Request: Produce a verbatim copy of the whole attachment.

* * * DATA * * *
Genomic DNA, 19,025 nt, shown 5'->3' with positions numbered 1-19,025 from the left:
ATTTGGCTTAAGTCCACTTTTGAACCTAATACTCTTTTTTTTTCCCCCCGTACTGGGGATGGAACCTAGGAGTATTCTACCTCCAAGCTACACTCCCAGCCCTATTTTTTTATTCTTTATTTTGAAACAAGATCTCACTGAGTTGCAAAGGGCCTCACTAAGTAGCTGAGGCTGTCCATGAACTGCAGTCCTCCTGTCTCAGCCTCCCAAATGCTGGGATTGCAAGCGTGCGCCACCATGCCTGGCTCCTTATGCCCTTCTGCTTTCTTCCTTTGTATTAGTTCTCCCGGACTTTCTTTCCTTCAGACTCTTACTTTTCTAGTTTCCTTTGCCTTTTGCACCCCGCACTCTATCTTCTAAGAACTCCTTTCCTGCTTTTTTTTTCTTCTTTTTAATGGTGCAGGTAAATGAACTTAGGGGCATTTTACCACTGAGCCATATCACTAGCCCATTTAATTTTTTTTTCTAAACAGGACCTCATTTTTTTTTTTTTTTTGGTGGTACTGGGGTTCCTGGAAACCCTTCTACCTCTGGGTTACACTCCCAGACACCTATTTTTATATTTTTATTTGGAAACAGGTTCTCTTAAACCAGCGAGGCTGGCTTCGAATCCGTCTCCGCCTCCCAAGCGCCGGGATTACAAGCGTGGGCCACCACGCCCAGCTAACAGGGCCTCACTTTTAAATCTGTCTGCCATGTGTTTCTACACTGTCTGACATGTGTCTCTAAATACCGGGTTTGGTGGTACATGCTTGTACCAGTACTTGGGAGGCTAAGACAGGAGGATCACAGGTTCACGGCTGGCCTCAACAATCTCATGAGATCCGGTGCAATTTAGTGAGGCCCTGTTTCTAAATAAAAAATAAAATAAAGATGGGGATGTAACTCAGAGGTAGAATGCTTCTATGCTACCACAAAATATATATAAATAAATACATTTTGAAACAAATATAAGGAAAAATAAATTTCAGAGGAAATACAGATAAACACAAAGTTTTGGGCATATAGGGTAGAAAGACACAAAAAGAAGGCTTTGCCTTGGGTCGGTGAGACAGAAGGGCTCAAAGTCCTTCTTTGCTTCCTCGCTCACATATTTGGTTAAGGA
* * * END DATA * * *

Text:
Genomic DNA, 19,025 nt, shown 5'->3' with positions numbered 1-19,025 from the left:
ATTTGGCTTAAGTCCACTTTTGAACCTAATACTCTTTTTTTTTCCCCCCGTACTGGGGATGGAACCTAGGAGTATTCTACCTCCAAGCTACACTCCCAGCCCTATTTTTTTATTCTTTATTTTGAAACAAGATCTCACTGAGTTGCAAAGGGCCTCACTAAGTAGCTGAGGCTGTCCATGAACTGCAGTCCTCCTGTCTCAGCCTCCCAAATGCTGGGATTGCAAGCGTGCGCCACCATGCCTGGCTCCTTATGCCCTTCTGCTTTCTTCCTTTGTATTAGTTCTCCCGGACTTTCTTTCCTTCAGACTCTTACTTTTCTAGTTTCCTTTGCCTTTTGCACCCCGCACTCTATCTTCTAAGAACTCCTTTCCTGCTTTTTTTTTCTTCTTTTTAATGGTGCAGGTAAATGAACTTAGGGGCATTTTACCACTGAGCCATATCACTAGCCCATTTAATTTTTTTTTCTAAACAGGACCTCATTTTTTTTTTTTTTTTGGTGGTACTGGGGTTCCTGGAAACCCTTCTACCTCTGGGTTACACTCCCAGACACCTATTTTTATATTTTTATTTGGAAACAGGTTCTCTTAAACCAGCGAGGCTGGCTTCGAATCCGTCTCCGCCTCCCAAGCGCCGGGATTACAAGCGTGGGCCACCACGCCCAGCTAACAGGGCCTCACTTTTAAATCTGTCTGCCATGTGTTTCTACACTGTCTGACATGTGTCTCTAAATACCGGGTTTGGTGGTACATGCTTGTACCAGTACTTGGGAGGCTAAGACAGGAGGATCACAGGTTCACGGCTGGCCTCAACAATCTCATGAGATCCGGTGCAATTTAGTGAGGCCCTGTTTCTAAATAAAAAATAAAATAAAGATGGGGATGTAACTCAGAGGTAGAATGCTTCTATGCTACCACAAAATATATATAAATAAATACATTTTGAAACAAATATAAGGAAAAATAAATTTCAGAGGAAATACAGATAAACACAAAGTTTTGGGCATATAGGGTAGAAAGACACAAAAAGAAGGCTTTGCCTTGGGTCGGTGAGACAGAAGGGCTCAAAGTCCTTCTTTGCTTCCTCGCTCACATATTTGGTTAAGGA